The El Paso hostel is a bit run down. I think the clerk put me in the noisiest room. No matter, I am sound asleep. The town has a few decent bike shops and next day I hunt for a couple of spare tubes and spokes. Shop owners seem friendly and helpful. I buy a bus day pass to explore the city, but end up using it only once and walk everywhere. The other side of an avenue south of downtown is all Mexican; shops, produce, signs, people, everything, even the dogs. I thought I passed the border by accident. The waiter in a Thai restaurant keeps asking me how my food is. It got a bit colder since you asked a few minutes ago.
I follow Delta and then North Loop Dr. to exit the city. Dogs are barking beyond high fences. I pass through Tornillo, or the remains of it. A “historical marker” says the town’s best days are behind. “Plain View Lake” is an odd campground with artificial ponds filled with fish to catch. A big sign says “bikers welcome” which puts me off; it’s too early to stop anyway. I ride through a few small towns and pecan groves (still?). I pocket a handful of ripe pecans from ground before I see the sign that says anyone caught doing that will be punished. Too late; a nice addition to my trail mix. I cannot quite make it to Sierra Blanca and setup camp by the side of noisy I-10.
There is a border patrol checkpoint just before Sierra Blanca. The guy asks me if I am a U.S. citizen, then waves me away while I was trying to get my passport out. The headwind is picking up and I decide to call it a day in Van Horn. I see lots of motel signs with 29.95 price tag. I also remember seeing a bulletin at the city hall entrance about bed bugs, so I head towards the big yellow KOA sign. It’s only marginally cheaper with the promise of clean bathroom and blazing fast wi-fi. Showers are indeed nice but wi-fi is crawling. Next morning, I walk in to have breakfast in their small cafe. A thin layer of scrambled eggs and so-called hash-browns with a single slice of toast cost more than a McDonalds meal. There will be no tips.
The weather forecast predicts fierce winds and recommends tying down lawn furniture. The morning starts with strong tailwind and I’m at the hwy 118 junction in 2.5 hours, a 40 mile distance. Of course, hwy 118 is heading south and now the wind is right on my face. Sudden side winds throw me into the middle of the lane two times. Luckily for me it’s a rarely used road. Pressing hard into the wind I barely make it to a picnic area on Davis Mountains area before dark. In Texas roads, picnic areas have tables, garbage bins, but no restrooms. Weird.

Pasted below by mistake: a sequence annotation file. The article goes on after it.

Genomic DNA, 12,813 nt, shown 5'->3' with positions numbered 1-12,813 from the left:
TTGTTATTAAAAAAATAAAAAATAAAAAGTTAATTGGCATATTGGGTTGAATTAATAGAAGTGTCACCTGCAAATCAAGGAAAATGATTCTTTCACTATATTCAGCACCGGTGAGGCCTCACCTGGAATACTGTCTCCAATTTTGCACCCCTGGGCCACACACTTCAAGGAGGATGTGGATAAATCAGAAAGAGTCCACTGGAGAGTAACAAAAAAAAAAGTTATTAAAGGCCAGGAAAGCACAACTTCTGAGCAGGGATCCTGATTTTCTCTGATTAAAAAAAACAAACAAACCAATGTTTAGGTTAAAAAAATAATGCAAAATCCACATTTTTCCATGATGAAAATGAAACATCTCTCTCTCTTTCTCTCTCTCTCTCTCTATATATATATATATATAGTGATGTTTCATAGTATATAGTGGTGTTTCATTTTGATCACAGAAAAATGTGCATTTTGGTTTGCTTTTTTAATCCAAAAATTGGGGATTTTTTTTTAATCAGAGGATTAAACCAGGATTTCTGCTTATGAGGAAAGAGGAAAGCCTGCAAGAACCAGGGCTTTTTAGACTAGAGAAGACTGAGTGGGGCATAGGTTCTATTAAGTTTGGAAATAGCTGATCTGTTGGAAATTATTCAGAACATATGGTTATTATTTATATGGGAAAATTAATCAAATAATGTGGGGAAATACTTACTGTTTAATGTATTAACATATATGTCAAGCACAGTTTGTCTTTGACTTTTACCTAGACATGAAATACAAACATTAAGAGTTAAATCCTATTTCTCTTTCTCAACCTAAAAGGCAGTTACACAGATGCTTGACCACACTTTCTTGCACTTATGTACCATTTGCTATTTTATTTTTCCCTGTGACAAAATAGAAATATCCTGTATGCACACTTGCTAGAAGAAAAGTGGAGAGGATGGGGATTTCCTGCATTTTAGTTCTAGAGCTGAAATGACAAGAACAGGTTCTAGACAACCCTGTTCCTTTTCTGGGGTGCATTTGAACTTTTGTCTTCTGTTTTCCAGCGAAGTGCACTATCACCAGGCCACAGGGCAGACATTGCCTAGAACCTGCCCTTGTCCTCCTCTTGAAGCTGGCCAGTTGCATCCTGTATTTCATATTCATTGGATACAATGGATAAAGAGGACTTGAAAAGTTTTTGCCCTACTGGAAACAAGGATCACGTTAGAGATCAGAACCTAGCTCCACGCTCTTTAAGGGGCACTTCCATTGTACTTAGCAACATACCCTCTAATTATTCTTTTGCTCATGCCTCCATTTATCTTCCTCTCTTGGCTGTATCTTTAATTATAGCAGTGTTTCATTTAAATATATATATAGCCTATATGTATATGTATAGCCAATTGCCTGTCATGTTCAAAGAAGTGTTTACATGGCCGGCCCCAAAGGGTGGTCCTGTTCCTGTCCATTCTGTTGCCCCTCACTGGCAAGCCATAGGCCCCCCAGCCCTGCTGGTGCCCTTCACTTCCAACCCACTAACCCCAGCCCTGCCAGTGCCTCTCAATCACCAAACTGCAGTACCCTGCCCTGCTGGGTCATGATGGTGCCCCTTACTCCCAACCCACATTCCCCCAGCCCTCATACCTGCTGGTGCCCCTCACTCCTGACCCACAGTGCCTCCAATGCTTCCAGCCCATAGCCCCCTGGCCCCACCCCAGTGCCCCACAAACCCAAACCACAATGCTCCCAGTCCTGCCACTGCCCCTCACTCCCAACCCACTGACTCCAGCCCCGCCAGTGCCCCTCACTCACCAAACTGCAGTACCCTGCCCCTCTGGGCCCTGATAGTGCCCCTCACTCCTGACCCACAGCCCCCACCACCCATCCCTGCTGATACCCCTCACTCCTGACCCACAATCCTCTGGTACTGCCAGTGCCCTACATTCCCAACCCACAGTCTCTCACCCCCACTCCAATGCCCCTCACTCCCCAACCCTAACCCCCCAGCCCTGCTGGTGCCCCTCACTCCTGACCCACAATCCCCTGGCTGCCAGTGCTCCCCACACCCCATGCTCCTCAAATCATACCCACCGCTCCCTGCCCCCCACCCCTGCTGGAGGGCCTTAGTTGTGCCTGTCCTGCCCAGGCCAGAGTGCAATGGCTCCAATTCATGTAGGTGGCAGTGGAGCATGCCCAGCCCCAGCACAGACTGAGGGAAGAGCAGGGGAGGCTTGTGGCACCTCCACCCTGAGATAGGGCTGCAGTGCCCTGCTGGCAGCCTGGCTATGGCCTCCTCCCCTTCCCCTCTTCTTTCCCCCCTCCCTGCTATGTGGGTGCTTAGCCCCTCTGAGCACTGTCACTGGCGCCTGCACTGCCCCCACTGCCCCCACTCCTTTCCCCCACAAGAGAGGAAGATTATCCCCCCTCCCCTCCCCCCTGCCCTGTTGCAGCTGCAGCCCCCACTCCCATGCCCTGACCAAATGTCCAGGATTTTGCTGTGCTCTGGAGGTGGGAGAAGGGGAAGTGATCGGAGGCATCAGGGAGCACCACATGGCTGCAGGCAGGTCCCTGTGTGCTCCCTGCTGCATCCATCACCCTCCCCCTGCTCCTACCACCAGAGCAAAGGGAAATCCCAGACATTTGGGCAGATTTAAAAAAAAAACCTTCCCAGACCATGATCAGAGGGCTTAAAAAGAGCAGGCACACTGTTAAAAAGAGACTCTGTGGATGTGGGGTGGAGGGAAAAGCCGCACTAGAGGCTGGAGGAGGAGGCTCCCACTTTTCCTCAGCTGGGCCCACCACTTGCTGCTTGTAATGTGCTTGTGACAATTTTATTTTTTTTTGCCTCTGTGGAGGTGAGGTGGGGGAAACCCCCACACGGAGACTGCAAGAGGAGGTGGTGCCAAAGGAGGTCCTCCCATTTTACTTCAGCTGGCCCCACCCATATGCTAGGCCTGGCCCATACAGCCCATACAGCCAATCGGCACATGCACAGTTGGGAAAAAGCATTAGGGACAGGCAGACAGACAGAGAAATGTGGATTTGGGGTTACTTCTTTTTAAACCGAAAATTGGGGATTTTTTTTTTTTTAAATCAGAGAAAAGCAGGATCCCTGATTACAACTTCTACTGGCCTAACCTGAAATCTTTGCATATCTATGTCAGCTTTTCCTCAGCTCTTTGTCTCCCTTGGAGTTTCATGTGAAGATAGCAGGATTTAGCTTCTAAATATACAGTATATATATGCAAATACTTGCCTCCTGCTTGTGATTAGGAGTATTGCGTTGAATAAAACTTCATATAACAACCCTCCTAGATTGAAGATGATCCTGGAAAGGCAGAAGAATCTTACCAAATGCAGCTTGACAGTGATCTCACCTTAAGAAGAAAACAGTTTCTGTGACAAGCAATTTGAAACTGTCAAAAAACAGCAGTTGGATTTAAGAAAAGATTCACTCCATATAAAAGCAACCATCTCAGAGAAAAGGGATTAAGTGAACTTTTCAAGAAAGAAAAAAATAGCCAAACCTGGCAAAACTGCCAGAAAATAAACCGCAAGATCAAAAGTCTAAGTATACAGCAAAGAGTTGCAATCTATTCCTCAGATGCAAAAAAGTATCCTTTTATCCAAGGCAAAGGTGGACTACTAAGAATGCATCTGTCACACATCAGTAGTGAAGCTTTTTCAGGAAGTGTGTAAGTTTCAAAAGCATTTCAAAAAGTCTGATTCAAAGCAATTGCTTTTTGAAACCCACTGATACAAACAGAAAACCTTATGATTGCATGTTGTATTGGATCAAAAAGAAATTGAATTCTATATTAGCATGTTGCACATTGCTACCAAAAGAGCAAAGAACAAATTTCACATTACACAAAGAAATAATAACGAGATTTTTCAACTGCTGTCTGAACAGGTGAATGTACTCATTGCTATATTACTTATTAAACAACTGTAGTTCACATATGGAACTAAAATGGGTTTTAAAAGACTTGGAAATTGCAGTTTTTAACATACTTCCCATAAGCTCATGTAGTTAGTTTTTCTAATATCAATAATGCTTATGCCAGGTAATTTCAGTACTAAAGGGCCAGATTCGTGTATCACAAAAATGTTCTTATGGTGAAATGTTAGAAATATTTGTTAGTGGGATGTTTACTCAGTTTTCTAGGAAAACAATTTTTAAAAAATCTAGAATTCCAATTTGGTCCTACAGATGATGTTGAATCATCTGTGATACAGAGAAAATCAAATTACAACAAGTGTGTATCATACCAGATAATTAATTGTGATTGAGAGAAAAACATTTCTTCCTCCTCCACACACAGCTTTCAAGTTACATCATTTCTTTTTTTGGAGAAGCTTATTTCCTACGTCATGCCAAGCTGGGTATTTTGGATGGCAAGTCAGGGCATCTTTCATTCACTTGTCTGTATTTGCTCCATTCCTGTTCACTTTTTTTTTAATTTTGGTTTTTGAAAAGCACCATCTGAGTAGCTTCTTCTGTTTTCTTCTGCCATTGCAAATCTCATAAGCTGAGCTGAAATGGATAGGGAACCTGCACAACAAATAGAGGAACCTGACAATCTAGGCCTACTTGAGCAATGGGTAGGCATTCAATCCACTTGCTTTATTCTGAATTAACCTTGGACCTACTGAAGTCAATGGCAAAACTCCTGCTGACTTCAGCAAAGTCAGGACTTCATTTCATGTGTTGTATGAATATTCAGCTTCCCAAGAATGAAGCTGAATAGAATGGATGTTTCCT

The attraction on this part of the route is the McDonald Observatory. It’s freezing cold next morning when I show up at their door before opening time. They have a popular show called “Star Party” three nights a week, but I don’t intend to wait all day and spend a cold night looking at stars here. Besides, my prescription glasses are somewhere at Pismo Beach Dunes and I can barely make out the big dipper.
I keep riding and descend into Ft Davis, a wide flat area with the remains of an old fort and huge cottonwood trees. Next is a long strip of desert parcelled by private ranches. The air is still cool when I reach Alpine, a large town next to the Big Bend National Park. The park is too far south for me to consider and the weather is getting nasty by the day.
I camp between the road and the railroad before reaching Marathon. Cargo trains keep passing all night. Next morning packing up lasts forever. It hurts touching the tent poles and the windchill freezes my fingers while riding. I would love to stay in Marathon but I cannot find a reasonably priced place. I see a hostel sign but somehow it does not seem appealing (later I learn from a fellow cyclist that it was quite a nice and interesting place; too bad). After a nice breakfast at Johnny B’s, I keep riding in cold sunny weather and check into a motel in Sanderson.
The weather report says there is an arctic cold air sweeping through the country — no surprise there. An eastbound cyclist I met in the same motel decides to stay another day. The next morning the temps are at 0°C and does not go above 6°C all day. After a not-so-boring (canyons, my second flat tire), cold and long ride I make it to Comstock for another warm motel stay. Are my camping days over?
A short ride away is my next stop, Del Rio — a large town close to Mexican border. On the way, there is a big lake — the Amistad Reservoir — which is the result of a dam on Rio Grande. At the visitor centre I meet an eastbound cyclist couple, Jeff and Diane. We apparently stayed at the same motel and ate at the same pub yesterday. They are doing a section of the route from Phoenix to Austin.
Historic Del Rio downtown is a lot nicer than the strip malls dotting the highway, but there is construction on the streets and most places are closed or simply inaccessible. I ride through quite neighbourhoods with tall trees and small shops. I don’t know what it is, but it feels good.
24 days, 1372 miles.
|2014-11-08||Roadside, Esperanza, TX||75||08:06|
|2014-11-09||KOA, Van Horn, TX||53||04:24|
|2014-11-10||Lawrence E. Wood Picnic Area, TX||67||06:29|
|2014-11-11||Roadside, Alpine, TX||62||06:07|
|2014-11-12||Outback Oasis Motel, Sanderson, TX||73||06:42|
|2014-11-13||Comstock Motel, Comstock, TX||91||08:01|
|2014-11-14||Motel 6, Del Rio, TX||31||03:19|